Edited by Flyboy
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4 hours ago, Ryeland said:

Yours look like Posidrive heads. Make sure you have a good, preferably new Posidrive screwdriver,  NOT a Phillips one. 

In the middle of Lidl I saw a massive selection of screwdivers the other day. Two or three rows of them. Plus a selection of bits and a bit holder. Not a single posidriv among them. 

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Thank you to you all. Really useful info.

 

I will start off with giving them a soak in "plus gas" then try getting them out with appropriate quality bits. If thats a no go then go for the extractor or drill out and finally will refit with stainless screws.

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Another trick to loosen an otherwise tight screw is to give it a jerk in the direction of TIGHTENING it. This often cracks the corrosion (or gunk) making it easier to loosen in the correct direction without damaging the head. However a nice new well-fitting screwdriver is a must.

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I doubt that they are wood screws into timber inside, they look like cheap self tappers.

Drilling hard self tappers is impossible. Try a new screwdriver, correct bit looks to be Pozidrive #2, give it a good thwack first into the head recess.

Else knock them about sideways with a cold chisel to loosen them.

As a last resort Dremel a slot or grind heads off completely.

 

Drill and tap the steel, if the holes are too big swapping the windows around  if they are similar may give you places to re-drill and tap.

Replace with dome head allen or star drive stainless machine screws, the bigger head will cover any minor damage to the alloy frame and they are easier to get out later.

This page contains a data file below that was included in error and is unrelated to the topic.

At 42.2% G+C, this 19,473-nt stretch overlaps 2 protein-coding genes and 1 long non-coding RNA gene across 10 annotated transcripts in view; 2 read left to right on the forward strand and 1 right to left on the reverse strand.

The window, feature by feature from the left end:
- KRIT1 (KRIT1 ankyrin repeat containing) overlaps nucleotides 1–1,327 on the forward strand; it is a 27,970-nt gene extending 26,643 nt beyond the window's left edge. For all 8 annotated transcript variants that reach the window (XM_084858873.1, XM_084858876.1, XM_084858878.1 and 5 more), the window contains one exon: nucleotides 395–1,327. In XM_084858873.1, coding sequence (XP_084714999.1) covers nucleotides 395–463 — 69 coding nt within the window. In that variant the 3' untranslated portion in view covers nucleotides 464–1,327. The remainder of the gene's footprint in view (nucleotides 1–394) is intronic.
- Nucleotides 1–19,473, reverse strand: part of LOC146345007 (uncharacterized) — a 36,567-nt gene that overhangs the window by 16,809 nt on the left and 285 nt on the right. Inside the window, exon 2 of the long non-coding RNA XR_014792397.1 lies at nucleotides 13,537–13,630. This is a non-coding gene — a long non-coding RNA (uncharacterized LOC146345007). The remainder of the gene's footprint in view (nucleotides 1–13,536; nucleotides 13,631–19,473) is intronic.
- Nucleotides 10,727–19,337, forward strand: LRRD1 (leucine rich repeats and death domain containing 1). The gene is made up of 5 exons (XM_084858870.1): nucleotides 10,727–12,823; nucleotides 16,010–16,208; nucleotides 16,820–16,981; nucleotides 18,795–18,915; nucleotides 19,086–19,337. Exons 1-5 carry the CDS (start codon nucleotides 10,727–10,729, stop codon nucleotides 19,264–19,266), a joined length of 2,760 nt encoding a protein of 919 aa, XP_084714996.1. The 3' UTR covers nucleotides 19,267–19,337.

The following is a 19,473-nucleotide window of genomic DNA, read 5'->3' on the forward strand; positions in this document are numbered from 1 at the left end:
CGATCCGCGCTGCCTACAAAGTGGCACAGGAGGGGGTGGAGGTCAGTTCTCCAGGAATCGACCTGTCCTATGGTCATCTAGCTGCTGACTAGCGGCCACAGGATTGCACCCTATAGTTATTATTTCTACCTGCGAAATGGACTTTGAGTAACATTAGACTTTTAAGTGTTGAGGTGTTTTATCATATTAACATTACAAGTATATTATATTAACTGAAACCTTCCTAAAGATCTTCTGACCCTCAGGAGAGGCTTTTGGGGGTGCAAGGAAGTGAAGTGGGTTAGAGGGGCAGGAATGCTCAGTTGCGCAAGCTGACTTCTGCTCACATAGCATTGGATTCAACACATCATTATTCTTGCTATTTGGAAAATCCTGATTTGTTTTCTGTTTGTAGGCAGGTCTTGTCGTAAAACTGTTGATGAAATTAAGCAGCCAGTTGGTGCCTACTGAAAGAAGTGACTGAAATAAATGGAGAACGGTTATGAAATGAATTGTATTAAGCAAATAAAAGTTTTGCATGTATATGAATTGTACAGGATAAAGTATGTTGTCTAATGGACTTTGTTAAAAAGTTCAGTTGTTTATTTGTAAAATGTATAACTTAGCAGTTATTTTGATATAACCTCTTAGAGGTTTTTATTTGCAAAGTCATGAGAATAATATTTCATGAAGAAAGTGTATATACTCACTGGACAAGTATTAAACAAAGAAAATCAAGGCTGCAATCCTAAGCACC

Use sealing tape when refitting to cleaned surfaces. If you must use mastic, Sikaflex non setting and don't fully tighten till a week later.

PU18 will seal them for ever but you will never get them out again in one piece.

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You can also get screwdriver tips that are diamond impregnated specifically for removing corroded screws. For the life me I can't be sure where I saw them but a company called Orbital Fasteners would be a goòd place to start looking. Sorry but I'm pushed for time so can't search on your behalf.

 

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3 hours ago, Bod said:

 

Worth investing in a pair of these pliers.

http://engineertool.wixsite.com/engineerintl/pz22

Their jaws have serrations in different directions than "normal" pliers, and will grip and turn screw heads, end on, which normal ones won't.

 

Bod

Looks good, but I couldn't see a price or how to buy on that link.

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I've had success using impact drivers for removing stubborn screws (and bolts) - not in window frames though. They can be expensive for a one off use, I was lucky a friend has one. Make sure to use the correct bit and a good quality one. I agree it does look like PZ#2 would be correct.